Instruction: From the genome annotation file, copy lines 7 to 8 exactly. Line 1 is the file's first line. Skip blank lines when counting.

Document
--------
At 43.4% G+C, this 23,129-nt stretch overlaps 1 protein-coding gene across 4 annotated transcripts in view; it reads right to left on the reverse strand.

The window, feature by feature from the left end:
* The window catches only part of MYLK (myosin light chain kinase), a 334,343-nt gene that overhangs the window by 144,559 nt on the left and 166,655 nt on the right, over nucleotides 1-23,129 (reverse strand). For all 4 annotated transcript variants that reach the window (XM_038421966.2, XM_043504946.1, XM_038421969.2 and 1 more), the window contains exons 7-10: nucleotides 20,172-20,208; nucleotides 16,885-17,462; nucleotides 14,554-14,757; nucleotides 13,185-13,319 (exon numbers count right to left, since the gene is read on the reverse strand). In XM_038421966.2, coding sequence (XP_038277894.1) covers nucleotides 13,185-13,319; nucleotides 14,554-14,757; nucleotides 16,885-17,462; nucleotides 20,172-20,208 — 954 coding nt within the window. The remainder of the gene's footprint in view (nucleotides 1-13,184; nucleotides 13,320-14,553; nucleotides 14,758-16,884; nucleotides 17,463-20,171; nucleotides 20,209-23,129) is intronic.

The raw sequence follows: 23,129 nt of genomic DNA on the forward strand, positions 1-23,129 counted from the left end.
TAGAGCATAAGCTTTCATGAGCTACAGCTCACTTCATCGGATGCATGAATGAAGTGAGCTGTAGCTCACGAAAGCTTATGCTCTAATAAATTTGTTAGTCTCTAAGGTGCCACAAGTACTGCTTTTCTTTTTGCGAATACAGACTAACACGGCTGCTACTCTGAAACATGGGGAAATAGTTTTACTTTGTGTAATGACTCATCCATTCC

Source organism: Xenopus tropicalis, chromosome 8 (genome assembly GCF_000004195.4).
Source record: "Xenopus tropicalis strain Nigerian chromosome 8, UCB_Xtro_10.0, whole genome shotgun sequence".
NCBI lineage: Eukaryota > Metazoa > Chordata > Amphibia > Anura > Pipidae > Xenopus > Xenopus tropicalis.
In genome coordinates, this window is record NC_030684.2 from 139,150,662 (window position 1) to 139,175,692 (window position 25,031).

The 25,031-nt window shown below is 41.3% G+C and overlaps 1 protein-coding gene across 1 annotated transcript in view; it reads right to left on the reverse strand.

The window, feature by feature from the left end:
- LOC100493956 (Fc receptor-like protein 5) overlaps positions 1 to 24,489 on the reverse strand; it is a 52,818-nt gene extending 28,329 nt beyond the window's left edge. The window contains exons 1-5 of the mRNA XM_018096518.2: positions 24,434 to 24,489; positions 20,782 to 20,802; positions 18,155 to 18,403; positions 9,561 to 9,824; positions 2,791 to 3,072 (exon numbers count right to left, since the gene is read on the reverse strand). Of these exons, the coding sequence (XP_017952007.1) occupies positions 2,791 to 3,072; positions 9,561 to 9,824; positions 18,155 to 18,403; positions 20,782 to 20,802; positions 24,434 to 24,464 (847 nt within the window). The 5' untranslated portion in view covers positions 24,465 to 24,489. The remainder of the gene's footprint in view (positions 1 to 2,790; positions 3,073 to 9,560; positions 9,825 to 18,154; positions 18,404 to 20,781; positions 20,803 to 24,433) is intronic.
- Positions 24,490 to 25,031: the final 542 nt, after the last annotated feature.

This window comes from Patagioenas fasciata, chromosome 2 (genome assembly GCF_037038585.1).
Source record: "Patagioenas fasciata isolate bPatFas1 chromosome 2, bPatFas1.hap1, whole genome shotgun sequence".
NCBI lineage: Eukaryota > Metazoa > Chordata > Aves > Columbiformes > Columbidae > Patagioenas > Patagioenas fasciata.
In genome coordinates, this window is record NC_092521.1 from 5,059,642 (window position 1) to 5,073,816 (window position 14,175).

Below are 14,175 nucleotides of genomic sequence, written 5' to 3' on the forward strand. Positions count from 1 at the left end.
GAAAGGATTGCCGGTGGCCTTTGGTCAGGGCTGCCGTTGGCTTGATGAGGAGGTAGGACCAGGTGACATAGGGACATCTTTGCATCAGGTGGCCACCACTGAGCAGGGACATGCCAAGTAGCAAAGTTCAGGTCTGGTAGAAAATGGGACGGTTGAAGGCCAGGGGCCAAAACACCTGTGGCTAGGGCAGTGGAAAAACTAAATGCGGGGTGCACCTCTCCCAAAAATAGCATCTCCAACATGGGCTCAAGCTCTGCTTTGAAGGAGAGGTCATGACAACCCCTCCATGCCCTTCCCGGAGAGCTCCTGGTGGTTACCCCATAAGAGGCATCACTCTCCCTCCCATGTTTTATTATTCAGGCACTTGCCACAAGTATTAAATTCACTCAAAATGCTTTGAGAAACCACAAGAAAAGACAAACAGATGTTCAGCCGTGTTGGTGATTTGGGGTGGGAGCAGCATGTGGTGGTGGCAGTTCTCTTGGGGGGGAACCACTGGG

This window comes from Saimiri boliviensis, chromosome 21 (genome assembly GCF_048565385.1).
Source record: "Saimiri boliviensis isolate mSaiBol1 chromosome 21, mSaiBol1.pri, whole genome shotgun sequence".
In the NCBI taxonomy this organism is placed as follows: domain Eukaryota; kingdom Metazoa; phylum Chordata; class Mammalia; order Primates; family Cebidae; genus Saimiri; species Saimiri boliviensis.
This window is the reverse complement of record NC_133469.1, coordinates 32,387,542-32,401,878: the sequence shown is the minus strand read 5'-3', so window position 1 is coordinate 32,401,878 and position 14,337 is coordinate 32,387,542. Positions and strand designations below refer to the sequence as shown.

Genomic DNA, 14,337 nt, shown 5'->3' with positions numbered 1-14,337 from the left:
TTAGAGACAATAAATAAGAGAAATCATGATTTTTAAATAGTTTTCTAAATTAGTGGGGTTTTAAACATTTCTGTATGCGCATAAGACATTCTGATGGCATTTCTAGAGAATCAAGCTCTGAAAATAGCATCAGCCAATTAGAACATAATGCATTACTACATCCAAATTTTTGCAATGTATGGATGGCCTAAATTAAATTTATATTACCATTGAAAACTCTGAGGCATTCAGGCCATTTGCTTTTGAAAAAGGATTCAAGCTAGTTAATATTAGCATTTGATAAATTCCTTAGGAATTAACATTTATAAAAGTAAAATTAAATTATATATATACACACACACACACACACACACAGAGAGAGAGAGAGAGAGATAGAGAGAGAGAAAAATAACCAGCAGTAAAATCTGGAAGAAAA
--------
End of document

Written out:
Source record: "Xenopus tropicalis strain Nigerian chromosome 8, UCB_Xtro_10.0, whole genome shotgun sequence".
NCBI lineage: Eukaryota > Metazoa > Chordata > Amphibia > Anura > Pipidae > Xenopus > Xenopus tropicalis.